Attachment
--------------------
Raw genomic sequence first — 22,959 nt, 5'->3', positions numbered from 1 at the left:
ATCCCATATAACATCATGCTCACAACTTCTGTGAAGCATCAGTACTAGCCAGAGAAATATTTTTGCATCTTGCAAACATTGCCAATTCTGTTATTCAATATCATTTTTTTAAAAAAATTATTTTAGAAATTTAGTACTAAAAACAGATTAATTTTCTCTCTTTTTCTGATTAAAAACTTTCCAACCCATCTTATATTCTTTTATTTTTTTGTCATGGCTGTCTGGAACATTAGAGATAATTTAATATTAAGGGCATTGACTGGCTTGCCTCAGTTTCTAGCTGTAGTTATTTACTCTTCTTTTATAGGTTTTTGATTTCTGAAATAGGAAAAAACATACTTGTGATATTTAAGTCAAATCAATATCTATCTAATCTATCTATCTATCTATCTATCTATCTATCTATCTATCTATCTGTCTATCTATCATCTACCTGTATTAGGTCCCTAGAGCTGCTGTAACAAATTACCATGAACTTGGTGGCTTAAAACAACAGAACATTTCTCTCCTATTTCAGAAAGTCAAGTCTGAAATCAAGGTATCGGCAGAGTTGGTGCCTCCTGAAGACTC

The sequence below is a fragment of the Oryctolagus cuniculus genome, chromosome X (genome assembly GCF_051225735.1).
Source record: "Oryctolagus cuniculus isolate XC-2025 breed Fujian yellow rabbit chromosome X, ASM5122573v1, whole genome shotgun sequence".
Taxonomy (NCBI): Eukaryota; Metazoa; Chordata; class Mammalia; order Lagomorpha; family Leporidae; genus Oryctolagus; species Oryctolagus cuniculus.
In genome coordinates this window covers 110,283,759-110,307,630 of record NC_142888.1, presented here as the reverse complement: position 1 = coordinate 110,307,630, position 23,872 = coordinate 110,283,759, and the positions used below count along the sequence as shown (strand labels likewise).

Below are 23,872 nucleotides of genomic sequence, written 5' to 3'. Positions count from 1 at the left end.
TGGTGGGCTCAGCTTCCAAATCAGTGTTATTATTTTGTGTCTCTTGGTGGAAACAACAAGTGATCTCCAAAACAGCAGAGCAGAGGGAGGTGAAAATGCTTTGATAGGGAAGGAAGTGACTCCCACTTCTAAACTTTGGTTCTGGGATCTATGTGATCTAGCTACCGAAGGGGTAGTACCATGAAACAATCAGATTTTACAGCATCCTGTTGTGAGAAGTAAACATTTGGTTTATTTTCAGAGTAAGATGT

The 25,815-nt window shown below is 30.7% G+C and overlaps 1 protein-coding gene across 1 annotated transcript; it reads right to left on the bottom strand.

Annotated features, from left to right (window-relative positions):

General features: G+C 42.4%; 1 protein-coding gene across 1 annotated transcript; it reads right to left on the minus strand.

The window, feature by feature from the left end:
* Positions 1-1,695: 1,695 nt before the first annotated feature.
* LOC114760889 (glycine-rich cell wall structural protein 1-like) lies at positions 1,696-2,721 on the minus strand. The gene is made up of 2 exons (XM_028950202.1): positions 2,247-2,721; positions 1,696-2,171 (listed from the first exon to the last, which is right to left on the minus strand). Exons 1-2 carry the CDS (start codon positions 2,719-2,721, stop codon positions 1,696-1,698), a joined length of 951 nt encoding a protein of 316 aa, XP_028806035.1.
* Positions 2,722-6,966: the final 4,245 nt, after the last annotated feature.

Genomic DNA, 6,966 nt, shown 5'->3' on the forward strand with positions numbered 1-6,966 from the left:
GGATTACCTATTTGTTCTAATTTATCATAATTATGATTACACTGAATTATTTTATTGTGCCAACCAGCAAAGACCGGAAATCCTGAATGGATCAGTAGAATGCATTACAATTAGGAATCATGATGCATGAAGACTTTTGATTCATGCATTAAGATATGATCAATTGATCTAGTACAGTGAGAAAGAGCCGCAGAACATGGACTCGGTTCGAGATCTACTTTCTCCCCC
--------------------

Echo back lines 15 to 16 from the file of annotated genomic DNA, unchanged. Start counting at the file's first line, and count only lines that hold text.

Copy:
* Positions 2,722-6,966: the final 4,245 nt, after the last annotated feature.

Genomic DNA, 6,966 nt, shown 5'->3' on the forward strand with positions numbered 1-6,966 from the left: